Olive (near Morganitina, Sicily)

Three years ago we visited the ancient Greek (later Roman) city of Morgantina. We ate our pranza (lunch) under this olive tree that shaded the parking lot. Olives seem to epitomize Italy and Sicily to me. Olives (and their flavorful oil) are an essential part of everyday life in Sicily — and also here in our California home.

Garden Alphabet: Olive (near Morganitina, Sicily)

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 The olive (Listeni/ˈɒlɪv/ or Listeni/ˈɑːləv/Olea europaea, meaning “olive from/of Europe”) is a species of small tree in the family Oleaceae, found in much of Africa, the Mediterranean Basin from Portugal to the Levant, the Arabian Peninsula, and southern Asia as far east as China, as well as the Canary IslandsMauritius and Réunion. The species is cultivated in many places and considered naturalized in FranceCorsicaCrimeaEgyptIranIraqSyriaJavaNorfolk IslandCalifornia and Bermuda.[1][2]

Its fruit, also called the olive, is of major agricultural importance in the Mediterranean region as the source of olive oil. The tree and its fruit give its name to the plant family, which also includes species such as lilacsjasmineForsythia and the true ash trees (Fraxinus). The word derives from Latin ŏlīva (“olive fruit”, “olive tree”; “olive oil” isŏlĕum)[3] which is cognate with the Greek ἐλαία (elaía, “olive fruit”, “olive tree”) and ἔλαιον (élaion, “olive oil”).[4][5] The oldest attested forms of the latter two words in Greek are respectively the Mycenaean.

The word “oil” in multiple languages ultimately derives from the name of this tree and its fruit.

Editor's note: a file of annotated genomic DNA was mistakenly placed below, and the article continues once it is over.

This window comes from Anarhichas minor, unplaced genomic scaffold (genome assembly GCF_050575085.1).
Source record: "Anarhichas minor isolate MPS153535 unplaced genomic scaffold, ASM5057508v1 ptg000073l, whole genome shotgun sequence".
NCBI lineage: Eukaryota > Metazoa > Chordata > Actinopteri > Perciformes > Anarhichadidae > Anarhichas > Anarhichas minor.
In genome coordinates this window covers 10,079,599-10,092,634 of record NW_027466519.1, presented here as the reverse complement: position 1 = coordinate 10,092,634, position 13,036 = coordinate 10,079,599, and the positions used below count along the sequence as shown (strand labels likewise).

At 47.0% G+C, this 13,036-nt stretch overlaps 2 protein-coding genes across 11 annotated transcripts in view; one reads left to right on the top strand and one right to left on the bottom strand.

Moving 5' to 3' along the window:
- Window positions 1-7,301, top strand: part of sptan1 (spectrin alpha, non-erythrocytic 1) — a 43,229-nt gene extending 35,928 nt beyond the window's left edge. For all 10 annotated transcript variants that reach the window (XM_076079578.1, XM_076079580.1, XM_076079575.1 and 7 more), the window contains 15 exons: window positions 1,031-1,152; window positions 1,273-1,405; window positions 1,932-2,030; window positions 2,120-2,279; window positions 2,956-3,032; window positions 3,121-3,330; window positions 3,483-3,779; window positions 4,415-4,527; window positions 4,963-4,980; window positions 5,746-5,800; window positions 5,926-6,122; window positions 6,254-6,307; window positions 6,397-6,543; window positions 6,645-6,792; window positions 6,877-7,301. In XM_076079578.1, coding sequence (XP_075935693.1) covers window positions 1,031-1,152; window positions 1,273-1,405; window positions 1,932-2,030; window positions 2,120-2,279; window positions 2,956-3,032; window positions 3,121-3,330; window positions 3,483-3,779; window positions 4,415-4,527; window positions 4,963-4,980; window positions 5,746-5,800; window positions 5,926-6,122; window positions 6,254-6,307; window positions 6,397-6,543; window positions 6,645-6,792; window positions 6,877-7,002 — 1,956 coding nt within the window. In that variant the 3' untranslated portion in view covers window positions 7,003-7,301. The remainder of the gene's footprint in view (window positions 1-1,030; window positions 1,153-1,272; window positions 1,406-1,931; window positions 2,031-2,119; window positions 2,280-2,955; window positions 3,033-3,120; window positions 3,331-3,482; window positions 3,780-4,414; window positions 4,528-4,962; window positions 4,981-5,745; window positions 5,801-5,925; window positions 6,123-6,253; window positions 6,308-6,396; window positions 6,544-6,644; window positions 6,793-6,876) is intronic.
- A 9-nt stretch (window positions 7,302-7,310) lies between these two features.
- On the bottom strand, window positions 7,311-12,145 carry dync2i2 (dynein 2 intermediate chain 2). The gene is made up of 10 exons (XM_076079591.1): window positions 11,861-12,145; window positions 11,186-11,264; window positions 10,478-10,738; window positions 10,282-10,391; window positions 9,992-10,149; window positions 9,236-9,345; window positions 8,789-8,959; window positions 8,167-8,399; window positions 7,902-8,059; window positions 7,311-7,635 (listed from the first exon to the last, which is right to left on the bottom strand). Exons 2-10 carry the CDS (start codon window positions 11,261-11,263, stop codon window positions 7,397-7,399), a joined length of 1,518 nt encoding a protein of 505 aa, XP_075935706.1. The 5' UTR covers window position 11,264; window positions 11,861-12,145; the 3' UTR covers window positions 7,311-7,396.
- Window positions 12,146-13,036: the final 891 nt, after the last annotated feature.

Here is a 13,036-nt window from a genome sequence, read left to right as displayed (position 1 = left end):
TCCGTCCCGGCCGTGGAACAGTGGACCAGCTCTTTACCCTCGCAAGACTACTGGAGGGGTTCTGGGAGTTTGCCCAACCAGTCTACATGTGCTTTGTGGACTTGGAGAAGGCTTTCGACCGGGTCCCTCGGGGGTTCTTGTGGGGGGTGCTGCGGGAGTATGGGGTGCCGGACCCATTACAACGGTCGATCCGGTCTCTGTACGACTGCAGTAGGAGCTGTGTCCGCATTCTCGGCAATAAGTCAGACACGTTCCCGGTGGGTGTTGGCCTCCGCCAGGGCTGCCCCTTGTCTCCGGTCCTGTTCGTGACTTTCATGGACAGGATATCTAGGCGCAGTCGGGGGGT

The olive tree, Olea europaea, is an evergreen tree or shrub native to the MediterraneanAsia and Africa. It is short and squat, and rarely exceeds 8–15 m (26–49 ft) in height. However, the Pisciottana, a unique variety comprising 40,000 trees found only in the area around Pisciotta in the Campania region of southern Italy often exceeds this, with correspondingly large trunk diameters. The silvery green leaves are oblong, measuring 4–10 cm (1.6–3.9 in) long and 1–3 cm (0.39–1.18 in) wide. The trunk is typically gnarled and twisted.

The small white, feathery flowers, with ten-cleft calyx and corolla, two stamens and bifid stigma, are borne generally on the previous year’s wood, in racemes springing from the axils of the leaves.

The fruit is a small drupe 1–2.5 cm (0.39–0.98 in) long, thinner-fleshed and smaller in wild plants than in orchard cultivars. Olives are harvested in the green to purple stage. Canned black olives may contain chemicals (usually ferrous sulfate) that artificially turn them black. Olea europaea contains a seed commonly referred to in American English as a pit or a rock, and in British English as a stone. — Wikipedia

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Previously in Garden Alphabet: